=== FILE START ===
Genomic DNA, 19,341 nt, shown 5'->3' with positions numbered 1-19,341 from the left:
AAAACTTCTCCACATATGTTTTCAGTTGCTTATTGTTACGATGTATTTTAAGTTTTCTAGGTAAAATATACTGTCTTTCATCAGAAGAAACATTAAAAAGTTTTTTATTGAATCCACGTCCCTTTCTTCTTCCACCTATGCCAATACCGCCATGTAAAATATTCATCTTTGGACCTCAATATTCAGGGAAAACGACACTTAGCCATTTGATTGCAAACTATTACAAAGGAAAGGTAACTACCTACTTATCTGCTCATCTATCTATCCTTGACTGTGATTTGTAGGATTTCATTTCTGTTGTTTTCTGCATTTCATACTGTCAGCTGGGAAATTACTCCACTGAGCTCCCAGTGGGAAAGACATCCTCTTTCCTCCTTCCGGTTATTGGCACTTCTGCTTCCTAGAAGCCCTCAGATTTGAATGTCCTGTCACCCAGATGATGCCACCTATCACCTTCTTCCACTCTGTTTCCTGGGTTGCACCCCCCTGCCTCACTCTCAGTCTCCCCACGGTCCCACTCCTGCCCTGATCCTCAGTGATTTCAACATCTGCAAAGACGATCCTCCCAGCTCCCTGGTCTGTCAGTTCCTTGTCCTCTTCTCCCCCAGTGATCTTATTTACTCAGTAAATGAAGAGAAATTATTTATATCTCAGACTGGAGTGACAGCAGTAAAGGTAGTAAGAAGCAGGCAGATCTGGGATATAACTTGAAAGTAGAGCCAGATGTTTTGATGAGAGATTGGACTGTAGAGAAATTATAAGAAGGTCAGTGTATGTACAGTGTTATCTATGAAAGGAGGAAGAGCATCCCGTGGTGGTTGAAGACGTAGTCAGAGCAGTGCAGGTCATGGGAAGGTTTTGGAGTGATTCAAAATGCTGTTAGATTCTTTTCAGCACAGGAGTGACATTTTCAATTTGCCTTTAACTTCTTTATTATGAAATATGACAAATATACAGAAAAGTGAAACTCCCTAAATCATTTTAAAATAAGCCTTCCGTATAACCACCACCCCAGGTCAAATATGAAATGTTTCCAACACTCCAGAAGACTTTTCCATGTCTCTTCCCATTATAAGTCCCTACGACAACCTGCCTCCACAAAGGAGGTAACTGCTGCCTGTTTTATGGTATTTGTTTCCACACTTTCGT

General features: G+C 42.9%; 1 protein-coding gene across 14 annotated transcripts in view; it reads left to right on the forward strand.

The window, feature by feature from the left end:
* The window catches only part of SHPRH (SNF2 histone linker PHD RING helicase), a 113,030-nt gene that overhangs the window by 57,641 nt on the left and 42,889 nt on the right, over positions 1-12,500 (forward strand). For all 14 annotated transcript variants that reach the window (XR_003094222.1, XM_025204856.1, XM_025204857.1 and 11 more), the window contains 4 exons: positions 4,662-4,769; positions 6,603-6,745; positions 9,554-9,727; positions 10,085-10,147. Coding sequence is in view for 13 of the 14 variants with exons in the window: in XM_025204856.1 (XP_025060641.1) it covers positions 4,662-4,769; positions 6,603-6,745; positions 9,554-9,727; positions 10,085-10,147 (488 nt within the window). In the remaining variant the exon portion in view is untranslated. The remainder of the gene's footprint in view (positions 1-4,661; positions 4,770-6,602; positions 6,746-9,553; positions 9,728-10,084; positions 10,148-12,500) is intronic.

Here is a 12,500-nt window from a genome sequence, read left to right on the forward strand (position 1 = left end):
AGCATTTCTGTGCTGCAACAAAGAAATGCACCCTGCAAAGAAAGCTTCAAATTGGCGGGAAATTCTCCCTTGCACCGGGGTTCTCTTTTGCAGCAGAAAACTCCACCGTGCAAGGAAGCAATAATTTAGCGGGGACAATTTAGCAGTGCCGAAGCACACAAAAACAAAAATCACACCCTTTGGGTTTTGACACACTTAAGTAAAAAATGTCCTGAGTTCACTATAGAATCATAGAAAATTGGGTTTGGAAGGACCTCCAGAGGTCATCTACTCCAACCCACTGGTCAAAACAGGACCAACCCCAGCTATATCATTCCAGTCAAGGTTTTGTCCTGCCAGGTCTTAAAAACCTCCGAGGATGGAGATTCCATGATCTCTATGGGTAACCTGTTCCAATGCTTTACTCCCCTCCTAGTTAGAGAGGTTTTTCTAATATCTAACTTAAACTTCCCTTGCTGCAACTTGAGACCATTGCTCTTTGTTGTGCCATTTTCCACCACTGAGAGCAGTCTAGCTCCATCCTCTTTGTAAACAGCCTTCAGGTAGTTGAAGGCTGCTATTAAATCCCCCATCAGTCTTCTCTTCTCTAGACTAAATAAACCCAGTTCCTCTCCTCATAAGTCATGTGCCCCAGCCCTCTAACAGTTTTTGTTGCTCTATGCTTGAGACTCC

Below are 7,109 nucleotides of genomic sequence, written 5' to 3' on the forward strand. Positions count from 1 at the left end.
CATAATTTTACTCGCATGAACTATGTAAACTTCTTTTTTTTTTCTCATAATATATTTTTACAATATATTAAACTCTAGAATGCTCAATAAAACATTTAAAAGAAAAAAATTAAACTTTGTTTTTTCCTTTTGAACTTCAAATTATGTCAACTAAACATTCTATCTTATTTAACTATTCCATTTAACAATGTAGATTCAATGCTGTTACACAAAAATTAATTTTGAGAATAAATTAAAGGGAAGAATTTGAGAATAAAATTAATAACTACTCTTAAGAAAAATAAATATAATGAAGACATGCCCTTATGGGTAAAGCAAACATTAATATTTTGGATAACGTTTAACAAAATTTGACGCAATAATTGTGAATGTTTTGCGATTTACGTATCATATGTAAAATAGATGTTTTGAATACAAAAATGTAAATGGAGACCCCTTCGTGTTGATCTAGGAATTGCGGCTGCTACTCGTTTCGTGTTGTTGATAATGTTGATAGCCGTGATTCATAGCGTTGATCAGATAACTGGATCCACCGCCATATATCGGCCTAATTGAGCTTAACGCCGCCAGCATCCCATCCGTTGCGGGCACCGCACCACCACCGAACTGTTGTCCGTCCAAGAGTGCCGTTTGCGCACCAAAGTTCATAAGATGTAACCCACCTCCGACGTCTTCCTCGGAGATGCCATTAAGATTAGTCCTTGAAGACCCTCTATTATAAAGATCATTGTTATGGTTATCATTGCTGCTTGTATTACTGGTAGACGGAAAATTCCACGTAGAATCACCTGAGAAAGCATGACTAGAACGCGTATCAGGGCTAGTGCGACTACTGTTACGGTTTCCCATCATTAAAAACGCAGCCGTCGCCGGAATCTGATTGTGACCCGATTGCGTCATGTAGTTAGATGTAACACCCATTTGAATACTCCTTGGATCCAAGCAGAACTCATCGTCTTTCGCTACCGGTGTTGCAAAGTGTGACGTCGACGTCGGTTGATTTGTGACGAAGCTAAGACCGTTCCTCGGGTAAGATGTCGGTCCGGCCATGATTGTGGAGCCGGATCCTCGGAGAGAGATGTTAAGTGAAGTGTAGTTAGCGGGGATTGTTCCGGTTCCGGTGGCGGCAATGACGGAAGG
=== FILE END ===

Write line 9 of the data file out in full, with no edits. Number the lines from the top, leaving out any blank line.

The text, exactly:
CATAATTTTACTCGCATGAACTATGTAAACTTCTTTTTTTTTTCTCATAATATATTTTTACAATATATTAAACTCTAGAATGCTCAATAAAACATTTAAAAGAAAAAAATTAAACTTTGTTTTTTCCTTTTGAACTTCAAATTATGTCAACTAAACATTCTATCTTATTTAACTATTCCATTTAACAATGTAGATTCAATGCTGTTACACAAAAATTAATTTTGAGAATAAATTAAAGGGAAGAATTTGAGAATAAAATTAATAACTACTCTTAAGAAAAATAAATATAATGAAGACATGCCCTTATGGGTAAAGCAAACATTAATATTTTGGATAACGTTTAACAAAATTTGACGCAATAATTGTGAATGTTTTGCGATTTACGTATCATATGTAAAATAGATGTTTTGAATACAAAAATGTAAATGGAGACCCCTTCGTGTTGATCTAGGAATTGCGGCTGCTACTCGTTTCGTGTTGTTGATAATGTTGATAGCCGTGATTCATAGCGTTGATCAGATAACTGGATCCACCGCCATATATCGGCCTAATTGAGCTTAACGCCGCCAGCATCCCATCCGTTGCGGGCACCGCACCACCACCGAACTGTTGTCCGTCCAAGAGTGCCGTTTGCGCACCAAAGTTCATAAGATGTAACCCACCTCCGACGTCTTCCTCGGAGATGCCATTAAGATTAGTCCTTGAAGACCCTCTATTATAAAGATCATTGTTATGGTTATCATTGCTGCTTGTATTACTGGTAGACGGAAAATTCCACGTAGAATCACCTGAGAAAGCATGACTAGAACGCGTATCAGGGCTAGTGCGACTACTGTTACGGTTTCCCATCATTAAAAACGCAGCCGTCGCCGGAATCTGATTGTGACCCGATTGCGTCATGTAGTTAGATGTAACACCCATTTGAATACTCCTTGGATCCAAGCAGAACTCATCGTCTTTCGCTACCGGTGTTGCAAAGTGTGACGTCGACGTCGGTTGATTTGTGACGAAGCTAAGACCGTTCCTCGGGTAAGATGTCGGTCCGGCCATGATTGTGGAGCCGGATCCTCGGAGAGAGATGTTAAGTGAAGTGTAGTTAGCGGGGATTGTTCCGGTTCCGGTGGCGGCAATGACGGAAGG